Lately, I’ve been thinking a lot about my mother. Her name is Jocelyn, she is 65 years. She has been stuck at home since March due to COVID-19 lockdown measures in the Philippines.
They have been in lockdown for five months now. She’s not allowed to go out, and she is scared to do so anyway. She’s sad, anxious and helpless.
Finding a way to cheer her up these days is not an easy feat. Things are probably a lot better if she’s here with us in Canada and not 7,000 miles away.
I decided to find her a birthday and Mothers’ Day gift online. As I was browsing the internet, a pop-up notification indicated that I was running out of computer space. I guess it’s time to move some files somewhere.
As I was moving my files, I found several photos taken from our many vacation trips. There’s a photo of my mother wearing a pretty floral dress at my garden wedding in Edmonton. There’s also a few from our trips to Jasper, Banff, Victoria, Vancouver, Winnipeg, and various places in the Philippines.
My mom looked so pretty and happy in these photos. These places were amazing too. Looking at these photos made me smile.
And then it dawned on me that these places might be gone someday. Their beauty is being threatened by the effects of climate change. Somehow I feel thankful that we were able to visit these places and create fond memories.
But, what’s happening in Canada? The forests of Clayoquot Sound located on the west coast of Vancouver Island are still being logged. Alberta’s oil sands continue to cause growing levels of acid rain consequentially leading to an increase in water contamination in the area.
For the first time since I moved to Winnipeg 13 years ago, the famous skating trail was closed in winter due to record-breaking water levels. Many other Canadian cities are submerged in floodwaters. And in the North, Canada’s last remaining intact ice shelf – the Milne Ice Shelf in Nunavut – collapses.
Meanwhile, the Philippines has its fair share of bad luck: rising waters, typhoons, flooding, droughts, volcanic eruptions, earthquakes, illegal loggings, extrajudicial killings and a corrupt government. The independent watchdog Global Witness named the Philippines as the most dangerous place for land and environmental defenders in 2019.
My mom, just like all other Filipino mothers, is a green influencer, yet she doesn’t know it.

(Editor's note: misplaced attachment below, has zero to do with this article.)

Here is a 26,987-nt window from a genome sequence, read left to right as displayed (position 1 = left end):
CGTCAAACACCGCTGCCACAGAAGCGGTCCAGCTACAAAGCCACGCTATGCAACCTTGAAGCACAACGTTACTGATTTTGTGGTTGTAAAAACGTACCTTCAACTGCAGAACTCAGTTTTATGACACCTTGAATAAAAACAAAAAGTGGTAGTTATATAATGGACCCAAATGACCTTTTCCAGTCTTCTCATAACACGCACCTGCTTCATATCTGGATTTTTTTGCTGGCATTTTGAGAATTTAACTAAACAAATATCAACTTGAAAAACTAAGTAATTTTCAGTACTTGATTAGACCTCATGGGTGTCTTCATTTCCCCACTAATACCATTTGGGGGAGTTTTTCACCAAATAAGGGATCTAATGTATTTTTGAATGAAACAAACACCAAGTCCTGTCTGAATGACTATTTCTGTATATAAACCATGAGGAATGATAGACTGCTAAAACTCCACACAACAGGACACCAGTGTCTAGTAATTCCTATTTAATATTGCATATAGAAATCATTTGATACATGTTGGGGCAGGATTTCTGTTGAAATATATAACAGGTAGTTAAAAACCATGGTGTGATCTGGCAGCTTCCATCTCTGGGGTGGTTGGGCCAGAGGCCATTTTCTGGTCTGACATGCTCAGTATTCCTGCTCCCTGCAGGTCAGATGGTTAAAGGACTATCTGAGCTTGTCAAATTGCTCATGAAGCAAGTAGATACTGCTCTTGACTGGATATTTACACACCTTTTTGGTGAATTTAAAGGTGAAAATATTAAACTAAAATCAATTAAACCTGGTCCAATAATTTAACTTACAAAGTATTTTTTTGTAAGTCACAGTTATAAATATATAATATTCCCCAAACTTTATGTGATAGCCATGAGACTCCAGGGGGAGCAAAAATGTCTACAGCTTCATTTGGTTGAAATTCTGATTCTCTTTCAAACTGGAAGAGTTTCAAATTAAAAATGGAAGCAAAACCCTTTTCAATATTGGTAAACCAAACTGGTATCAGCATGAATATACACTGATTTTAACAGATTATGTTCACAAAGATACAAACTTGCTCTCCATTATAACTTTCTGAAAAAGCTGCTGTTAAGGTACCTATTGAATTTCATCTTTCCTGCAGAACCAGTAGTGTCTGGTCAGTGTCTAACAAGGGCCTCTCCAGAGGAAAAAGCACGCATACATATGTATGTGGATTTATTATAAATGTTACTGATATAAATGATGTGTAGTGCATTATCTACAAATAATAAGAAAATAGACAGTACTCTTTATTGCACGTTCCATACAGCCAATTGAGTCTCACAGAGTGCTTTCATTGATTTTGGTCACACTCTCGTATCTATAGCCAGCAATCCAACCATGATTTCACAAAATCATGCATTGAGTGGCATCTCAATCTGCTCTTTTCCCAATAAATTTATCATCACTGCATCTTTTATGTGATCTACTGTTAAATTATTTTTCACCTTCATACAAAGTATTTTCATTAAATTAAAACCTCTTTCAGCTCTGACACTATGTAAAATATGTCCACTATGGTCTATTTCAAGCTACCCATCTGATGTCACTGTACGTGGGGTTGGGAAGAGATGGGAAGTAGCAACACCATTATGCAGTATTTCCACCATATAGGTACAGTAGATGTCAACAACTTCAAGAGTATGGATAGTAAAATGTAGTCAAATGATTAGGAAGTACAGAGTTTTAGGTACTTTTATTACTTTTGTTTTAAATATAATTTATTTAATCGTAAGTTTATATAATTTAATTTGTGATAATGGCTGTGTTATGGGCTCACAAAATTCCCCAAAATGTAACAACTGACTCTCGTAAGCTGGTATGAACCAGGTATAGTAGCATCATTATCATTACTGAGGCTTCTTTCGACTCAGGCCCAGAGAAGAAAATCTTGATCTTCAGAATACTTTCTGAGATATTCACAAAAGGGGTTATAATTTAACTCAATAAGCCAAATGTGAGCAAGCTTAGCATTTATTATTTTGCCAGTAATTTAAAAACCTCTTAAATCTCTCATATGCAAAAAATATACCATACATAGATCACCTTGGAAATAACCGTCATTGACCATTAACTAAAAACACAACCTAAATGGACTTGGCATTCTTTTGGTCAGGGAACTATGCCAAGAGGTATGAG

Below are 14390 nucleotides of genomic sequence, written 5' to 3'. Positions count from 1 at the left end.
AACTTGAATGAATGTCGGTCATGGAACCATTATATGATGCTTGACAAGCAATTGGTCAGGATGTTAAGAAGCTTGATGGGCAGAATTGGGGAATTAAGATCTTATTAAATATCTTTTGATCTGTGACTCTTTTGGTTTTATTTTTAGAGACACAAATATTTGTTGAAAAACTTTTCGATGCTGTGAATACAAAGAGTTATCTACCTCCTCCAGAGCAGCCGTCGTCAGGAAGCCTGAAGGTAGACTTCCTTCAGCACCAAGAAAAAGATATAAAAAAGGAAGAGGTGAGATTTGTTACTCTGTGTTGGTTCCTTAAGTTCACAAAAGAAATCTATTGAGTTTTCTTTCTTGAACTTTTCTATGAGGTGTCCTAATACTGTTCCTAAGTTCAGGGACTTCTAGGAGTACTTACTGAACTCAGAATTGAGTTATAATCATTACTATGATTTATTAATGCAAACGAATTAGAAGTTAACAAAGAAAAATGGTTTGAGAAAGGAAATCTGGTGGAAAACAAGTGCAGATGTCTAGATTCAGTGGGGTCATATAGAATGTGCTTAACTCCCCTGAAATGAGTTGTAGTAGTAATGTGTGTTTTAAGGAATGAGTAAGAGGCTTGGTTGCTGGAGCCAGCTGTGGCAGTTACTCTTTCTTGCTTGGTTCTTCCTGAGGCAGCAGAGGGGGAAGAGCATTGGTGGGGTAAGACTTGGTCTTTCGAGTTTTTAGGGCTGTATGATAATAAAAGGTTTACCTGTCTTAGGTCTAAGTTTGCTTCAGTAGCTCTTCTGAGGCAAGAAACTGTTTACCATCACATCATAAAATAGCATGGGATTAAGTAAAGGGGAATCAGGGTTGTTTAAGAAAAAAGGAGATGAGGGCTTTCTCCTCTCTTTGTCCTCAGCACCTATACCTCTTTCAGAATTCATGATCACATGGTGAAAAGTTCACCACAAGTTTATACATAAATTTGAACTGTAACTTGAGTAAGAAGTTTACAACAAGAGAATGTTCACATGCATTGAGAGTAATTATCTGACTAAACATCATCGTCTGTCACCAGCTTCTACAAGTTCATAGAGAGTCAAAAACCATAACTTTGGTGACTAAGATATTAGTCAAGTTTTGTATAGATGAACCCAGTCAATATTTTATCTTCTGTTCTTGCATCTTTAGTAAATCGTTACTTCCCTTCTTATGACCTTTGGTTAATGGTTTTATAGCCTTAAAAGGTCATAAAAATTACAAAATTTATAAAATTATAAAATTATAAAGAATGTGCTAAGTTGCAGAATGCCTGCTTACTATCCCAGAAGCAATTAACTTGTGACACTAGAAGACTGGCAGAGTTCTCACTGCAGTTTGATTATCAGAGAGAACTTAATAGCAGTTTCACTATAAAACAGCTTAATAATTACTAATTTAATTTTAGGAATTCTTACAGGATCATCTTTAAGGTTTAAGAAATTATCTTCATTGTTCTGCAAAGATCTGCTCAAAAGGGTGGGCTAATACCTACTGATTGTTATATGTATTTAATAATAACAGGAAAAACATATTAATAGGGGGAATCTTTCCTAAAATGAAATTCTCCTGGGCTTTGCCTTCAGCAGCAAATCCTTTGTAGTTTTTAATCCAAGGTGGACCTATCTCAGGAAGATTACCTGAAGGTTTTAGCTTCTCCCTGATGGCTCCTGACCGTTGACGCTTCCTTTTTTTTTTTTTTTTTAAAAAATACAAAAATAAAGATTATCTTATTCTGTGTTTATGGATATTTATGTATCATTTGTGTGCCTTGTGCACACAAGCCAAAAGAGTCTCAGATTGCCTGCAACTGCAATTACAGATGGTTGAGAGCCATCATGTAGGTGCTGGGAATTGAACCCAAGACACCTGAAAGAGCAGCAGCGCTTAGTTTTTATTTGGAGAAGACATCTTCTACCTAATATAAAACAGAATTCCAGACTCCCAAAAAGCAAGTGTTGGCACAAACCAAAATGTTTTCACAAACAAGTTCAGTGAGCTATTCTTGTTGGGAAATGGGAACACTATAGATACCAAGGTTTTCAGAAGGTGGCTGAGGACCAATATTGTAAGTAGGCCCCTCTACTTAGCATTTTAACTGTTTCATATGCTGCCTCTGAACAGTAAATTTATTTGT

But how exactly is she a green influencer?
She taught us to eat vegetables at a young age.
“Kumain ka ng gulay. Hindi tayo mayaman!”
(You have to eat vegetables. We’re not rich!)
She hates food waste.
“Pag ‘di mo inubos yang pagkain mo, lagot ka sa akin!”
(If you don’t finish your food, you’re in a big trouble!)
She recycles things.
“Wag mong itapon yang lalagyan ng Sky Flakes ha. Paglalagyan ko yan ng tirang ulam.”
(Don’t throw the biscuit container away. I will use it for leftovers.)
She knows how to refuse.
“Ang mahal-mahal ng gown na yan! Isang beses lang susuotin. Mag-rent ka na lang!”
(That’s a very expensive gown. You’ll only use it once. Just rent one!)
She supports thrift shops.
“Anak, binilhan kita ng damit galing ukay-ukay. Mura na, maganda pa!”
(Here, I bought you some clothes from the thrift shop. So cheap but they look great!)
She knows how to conserve energy.
“Hatinggabi na, gising pa kayo! Patayin nyo na ang ilaw, magastos sa kuryente!”
(Why are you still up? Turn off the lights, you’re wasting energy!)
WOMEN AS WORLD-CHANGERS
Women, by nature, are caretakers and nurturers – of their families, their communities, and the earth. The role is passive and reactive, but gender stereotyping aside, I find these qualities to be our strongest asset. Our caring and nurturing nature inspires us to analyze and protect everything around us.
Women have a unique responsibility and ability to rapidly move our community in a healthier direction on climate change. As pandemics becoming more common and as the earth continues to deteriorate, more women are speaking out and marching on the streets to expose and oppose social and climate injustices in their communities.
Erin Brockovich, a former law clerk, didn’t turn a blind eye to Pacific Gas and Electric Company’s (PG&E) contamination of groundwater in Hinckley, California. Erin, who has no formal education in law, started an investigation that resulted in a $333 million settlement in 1996.
The indigenous women in Ecuador didn’t just fight for their home, the Amazon. They fought the capitalist oil drilling and forest destruction for all – and won.
Greta Thunberg proved that you’re never too small to make a difference. Thunberg is the Swedish teenager who skipped school and inspired an international movement to fight climate change. She has become a leading voice, inspiring millions to join protests around the world.
Joan Carling, an indigenous Filipino human rights activist and environmentalist, has been defending the rights of indigenous and marginalized peoples for over two decades. In September 2018, she received the Champions of the Earth Lifetime Achievement Award from the United Nations Environment Programme in recognition of her work as an environmentalist and a defender of human rights.
Finding the time to fit climate action around the demands of work and home life can be challenging. Perfection is never the goal. But small steps do add up.
Maybe it’s time to choose a plant-rich diet for the entire family.
Or create less waste in food, clothing and energy.
You can vote with your dollar by supporting ethical and sustainable products.
You can also pick an environmental cause you’re passionate about and advocate for it.
Or talk to your family, friends and colleagues about sustainability and climate action.
In the end, my motivation for fighting climate change comes down to two reasons: my mother and Mother Earth, who both nurture us all.